Editorial Feature

Next-Generation Havelaar Powertrain Solutions for Electric Vehicles

Havelaar provides greener and cost-effective powertrain technology for electric vehicles. Image Credits: buffaloboy / Shutterstock.com

Canada-based company Havelaar recently garnered international attention for its game-changing powertrain solutions for all-electric vehicles by being named on the prestigious 50 to Watch list from the Cleantech Group.

The company’s all-electric powertrain technology also won this year's Commercial Vehicle Cleantech Challenge, a competition for viable, low-carbon logistics solutions.

According to Havelaar, one of the most prominent features of its award-winning technology is the elimination of a heavy on-board charging system, which is commonly found in other all-electric powertrain solutions. On its official website, the company says this lower weight translates to fewer parts, superior performance, lower cost, and greater vehicle design possibilities.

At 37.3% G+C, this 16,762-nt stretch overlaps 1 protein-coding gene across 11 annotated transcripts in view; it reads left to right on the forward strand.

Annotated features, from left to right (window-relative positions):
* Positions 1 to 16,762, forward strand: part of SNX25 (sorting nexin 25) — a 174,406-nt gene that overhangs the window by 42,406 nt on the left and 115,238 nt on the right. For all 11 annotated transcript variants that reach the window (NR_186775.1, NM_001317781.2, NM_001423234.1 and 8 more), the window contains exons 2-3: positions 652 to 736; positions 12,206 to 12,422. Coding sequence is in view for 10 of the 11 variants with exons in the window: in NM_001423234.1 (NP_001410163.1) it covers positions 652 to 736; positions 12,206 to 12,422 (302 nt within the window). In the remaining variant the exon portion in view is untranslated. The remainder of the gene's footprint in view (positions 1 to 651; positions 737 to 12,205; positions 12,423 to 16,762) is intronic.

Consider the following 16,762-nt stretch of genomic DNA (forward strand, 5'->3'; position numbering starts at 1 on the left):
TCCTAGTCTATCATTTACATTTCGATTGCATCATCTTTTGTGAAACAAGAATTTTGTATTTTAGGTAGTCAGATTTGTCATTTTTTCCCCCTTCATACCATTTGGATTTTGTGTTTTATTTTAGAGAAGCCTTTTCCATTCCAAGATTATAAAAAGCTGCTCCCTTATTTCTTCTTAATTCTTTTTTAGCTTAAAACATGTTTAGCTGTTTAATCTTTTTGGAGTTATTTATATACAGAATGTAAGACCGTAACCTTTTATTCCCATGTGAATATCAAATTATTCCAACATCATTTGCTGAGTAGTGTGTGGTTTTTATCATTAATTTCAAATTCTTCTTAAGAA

Havelaar also notes that its powertrain solution has a larger range than other electric vehicles thanks to its H-150 inverter, which transforms direct current coming from the car’s battery to alternating current that is needed to drive the vehicle. The company also says its energy recapture system used to recharge batteries during braking is superior to that of other systems.

All-electric powertrain solutions becoming increasingly more efficient are crucial to the success of this emerging industry. Commercially viable electric vehicles have been under intense scrutiny since they debuted in the early 2000s, with the idea of preferring an electric vehicle over conventional alternatives being somewhat politically charged.